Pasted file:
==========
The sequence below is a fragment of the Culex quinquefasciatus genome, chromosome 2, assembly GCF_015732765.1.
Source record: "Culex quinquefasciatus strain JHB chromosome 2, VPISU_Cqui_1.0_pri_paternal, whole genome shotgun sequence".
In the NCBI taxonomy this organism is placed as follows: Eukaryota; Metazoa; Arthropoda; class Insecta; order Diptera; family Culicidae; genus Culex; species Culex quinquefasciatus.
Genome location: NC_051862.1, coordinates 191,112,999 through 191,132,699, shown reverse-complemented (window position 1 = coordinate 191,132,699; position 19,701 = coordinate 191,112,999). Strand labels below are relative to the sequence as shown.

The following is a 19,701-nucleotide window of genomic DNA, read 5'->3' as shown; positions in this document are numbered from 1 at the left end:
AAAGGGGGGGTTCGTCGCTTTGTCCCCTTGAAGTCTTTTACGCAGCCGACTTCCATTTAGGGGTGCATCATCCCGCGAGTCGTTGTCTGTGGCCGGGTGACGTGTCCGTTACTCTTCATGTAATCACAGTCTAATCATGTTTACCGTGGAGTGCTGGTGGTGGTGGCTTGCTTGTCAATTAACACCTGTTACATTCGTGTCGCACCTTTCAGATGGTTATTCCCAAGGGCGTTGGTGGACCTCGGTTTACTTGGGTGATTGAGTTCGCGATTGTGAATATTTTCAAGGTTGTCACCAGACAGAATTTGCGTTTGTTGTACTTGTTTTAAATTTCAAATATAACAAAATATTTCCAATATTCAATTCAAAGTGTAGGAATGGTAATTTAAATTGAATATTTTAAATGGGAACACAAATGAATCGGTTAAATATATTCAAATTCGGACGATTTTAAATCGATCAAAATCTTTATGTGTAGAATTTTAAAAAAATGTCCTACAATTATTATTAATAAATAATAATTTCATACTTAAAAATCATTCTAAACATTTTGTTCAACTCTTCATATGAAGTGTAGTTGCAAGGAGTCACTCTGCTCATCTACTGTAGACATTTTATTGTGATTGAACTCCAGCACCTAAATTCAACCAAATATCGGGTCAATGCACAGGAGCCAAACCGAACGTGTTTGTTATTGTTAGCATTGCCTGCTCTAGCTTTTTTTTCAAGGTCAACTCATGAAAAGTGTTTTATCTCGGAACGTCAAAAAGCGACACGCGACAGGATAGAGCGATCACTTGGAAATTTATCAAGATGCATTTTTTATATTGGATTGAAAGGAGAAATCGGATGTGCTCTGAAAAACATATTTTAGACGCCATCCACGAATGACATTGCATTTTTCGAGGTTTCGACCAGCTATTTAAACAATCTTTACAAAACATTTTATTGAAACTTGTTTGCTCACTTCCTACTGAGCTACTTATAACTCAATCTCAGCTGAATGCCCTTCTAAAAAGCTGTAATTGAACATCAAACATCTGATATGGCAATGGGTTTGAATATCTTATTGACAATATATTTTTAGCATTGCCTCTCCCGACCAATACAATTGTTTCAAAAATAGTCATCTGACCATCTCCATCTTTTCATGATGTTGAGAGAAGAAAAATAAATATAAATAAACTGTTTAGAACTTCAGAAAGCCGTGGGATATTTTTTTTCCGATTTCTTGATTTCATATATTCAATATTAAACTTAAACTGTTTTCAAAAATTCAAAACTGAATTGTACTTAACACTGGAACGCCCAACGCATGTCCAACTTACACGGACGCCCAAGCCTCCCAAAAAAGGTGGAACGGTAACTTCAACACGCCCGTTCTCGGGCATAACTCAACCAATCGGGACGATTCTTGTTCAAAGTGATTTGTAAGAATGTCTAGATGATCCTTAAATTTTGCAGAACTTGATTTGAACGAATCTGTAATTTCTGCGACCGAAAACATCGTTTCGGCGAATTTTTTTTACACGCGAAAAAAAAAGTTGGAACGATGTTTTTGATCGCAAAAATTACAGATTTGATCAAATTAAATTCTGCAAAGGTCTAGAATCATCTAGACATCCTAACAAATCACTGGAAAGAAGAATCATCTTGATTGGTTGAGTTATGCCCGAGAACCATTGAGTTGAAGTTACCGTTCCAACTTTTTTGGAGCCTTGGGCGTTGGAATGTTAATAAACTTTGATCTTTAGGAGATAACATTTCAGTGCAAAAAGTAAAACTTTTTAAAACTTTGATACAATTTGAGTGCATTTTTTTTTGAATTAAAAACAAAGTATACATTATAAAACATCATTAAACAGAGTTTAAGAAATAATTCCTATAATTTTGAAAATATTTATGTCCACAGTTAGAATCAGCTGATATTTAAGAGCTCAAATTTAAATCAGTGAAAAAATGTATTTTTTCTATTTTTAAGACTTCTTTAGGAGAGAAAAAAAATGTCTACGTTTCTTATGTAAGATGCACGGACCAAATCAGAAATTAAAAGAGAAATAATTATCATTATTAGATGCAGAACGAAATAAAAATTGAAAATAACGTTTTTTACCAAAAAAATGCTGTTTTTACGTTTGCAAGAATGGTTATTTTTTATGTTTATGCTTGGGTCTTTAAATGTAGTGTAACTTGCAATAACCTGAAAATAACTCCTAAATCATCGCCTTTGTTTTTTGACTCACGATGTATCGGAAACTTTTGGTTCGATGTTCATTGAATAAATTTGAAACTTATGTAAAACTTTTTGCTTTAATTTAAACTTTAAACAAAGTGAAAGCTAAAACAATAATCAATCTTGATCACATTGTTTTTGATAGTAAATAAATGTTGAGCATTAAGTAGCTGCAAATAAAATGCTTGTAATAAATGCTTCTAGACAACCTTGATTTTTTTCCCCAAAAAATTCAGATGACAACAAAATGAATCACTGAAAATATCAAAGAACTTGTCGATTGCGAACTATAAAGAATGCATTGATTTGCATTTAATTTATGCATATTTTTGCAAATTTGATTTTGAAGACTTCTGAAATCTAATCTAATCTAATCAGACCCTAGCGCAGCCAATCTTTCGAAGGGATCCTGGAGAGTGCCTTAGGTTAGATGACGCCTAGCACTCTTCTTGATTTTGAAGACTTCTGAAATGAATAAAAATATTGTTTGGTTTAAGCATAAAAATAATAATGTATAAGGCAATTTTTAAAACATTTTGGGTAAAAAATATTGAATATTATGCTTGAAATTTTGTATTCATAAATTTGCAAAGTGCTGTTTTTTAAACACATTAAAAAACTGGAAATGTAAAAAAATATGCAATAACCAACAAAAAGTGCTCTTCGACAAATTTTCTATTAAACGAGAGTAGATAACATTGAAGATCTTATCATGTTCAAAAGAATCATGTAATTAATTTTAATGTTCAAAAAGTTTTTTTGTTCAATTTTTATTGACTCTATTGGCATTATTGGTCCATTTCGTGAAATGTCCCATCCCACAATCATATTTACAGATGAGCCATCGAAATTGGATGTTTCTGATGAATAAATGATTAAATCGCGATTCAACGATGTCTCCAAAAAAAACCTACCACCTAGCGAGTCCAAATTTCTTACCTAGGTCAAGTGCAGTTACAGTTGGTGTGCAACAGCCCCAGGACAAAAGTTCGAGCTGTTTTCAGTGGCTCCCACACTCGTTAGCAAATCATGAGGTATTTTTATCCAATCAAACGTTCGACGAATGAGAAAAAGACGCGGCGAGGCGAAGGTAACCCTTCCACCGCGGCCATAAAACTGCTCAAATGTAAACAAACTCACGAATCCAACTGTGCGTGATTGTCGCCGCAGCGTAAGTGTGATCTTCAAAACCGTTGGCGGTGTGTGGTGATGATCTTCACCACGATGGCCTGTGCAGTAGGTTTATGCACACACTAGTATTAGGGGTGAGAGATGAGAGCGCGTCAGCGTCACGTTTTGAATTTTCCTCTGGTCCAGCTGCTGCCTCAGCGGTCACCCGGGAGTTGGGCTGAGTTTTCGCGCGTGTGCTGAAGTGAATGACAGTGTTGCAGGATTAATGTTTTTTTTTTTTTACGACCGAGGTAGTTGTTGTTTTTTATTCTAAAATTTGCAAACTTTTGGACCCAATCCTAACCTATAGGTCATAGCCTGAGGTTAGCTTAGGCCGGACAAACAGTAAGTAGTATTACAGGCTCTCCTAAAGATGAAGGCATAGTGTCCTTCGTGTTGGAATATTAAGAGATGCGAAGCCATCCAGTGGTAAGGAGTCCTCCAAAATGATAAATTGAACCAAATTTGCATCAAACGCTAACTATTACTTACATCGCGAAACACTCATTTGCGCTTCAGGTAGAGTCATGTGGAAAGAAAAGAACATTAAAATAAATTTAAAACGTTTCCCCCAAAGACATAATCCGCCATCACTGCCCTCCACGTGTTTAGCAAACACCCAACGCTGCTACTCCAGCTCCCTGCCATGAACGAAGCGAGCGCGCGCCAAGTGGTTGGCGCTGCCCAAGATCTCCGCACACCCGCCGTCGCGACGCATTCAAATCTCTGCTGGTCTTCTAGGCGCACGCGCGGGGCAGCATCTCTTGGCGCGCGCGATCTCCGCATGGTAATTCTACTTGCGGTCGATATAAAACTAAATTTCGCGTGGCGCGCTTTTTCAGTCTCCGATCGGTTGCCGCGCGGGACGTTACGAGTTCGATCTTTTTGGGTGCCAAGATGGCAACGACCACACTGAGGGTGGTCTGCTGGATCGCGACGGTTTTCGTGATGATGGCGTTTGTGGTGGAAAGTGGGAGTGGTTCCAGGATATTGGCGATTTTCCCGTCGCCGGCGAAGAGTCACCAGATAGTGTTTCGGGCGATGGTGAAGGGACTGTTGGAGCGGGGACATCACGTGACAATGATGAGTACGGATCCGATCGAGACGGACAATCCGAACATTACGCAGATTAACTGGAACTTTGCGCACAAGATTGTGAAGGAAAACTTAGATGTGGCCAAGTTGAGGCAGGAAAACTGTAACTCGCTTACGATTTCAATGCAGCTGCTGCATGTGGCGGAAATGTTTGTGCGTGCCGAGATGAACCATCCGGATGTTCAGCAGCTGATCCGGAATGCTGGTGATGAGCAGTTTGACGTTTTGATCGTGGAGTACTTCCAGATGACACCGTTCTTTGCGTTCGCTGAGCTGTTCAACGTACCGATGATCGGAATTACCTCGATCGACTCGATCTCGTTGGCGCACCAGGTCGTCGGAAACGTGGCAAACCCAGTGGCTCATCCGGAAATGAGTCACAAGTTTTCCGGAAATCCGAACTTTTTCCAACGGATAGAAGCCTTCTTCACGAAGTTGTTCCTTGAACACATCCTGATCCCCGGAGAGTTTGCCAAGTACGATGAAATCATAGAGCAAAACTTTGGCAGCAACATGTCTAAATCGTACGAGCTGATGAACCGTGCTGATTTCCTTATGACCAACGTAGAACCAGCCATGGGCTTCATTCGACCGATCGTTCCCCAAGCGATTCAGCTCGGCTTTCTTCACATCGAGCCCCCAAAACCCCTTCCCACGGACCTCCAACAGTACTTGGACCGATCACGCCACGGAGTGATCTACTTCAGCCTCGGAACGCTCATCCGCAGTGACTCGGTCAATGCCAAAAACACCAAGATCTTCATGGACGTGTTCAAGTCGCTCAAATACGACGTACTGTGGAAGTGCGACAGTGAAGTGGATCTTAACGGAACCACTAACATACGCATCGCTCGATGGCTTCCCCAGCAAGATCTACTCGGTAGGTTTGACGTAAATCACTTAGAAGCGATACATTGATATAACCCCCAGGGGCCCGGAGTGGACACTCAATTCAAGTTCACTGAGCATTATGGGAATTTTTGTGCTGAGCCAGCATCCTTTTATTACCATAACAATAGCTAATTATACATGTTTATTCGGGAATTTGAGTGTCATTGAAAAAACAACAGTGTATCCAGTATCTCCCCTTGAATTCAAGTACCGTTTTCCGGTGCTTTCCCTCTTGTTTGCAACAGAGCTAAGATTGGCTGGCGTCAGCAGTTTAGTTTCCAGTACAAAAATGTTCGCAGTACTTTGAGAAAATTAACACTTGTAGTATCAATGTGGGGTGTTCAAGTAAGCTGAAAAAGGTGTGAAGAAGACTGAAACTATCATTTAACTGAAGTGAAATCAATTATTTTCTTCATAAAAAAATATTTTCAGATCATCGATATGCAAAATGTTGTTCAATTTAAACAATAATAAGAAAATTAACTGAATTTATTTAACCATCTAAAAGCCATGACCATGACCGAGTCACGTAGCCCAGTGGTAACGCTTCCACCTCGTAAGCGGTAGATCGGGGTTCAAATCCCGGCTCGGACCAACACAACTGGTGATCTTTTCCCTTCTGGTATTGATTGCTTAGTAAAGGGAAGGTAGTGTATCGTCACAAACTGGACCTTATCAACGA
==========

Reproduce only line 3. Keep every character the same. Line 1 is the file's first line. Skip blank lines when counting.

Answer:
In the NCBI taxonomy this organism is placed as follows: Eukaryota; Metazoa; Arthropoda; class Insecta; order Diptera; family Culicidae; genus Culex; species Culex quinquefasciatus.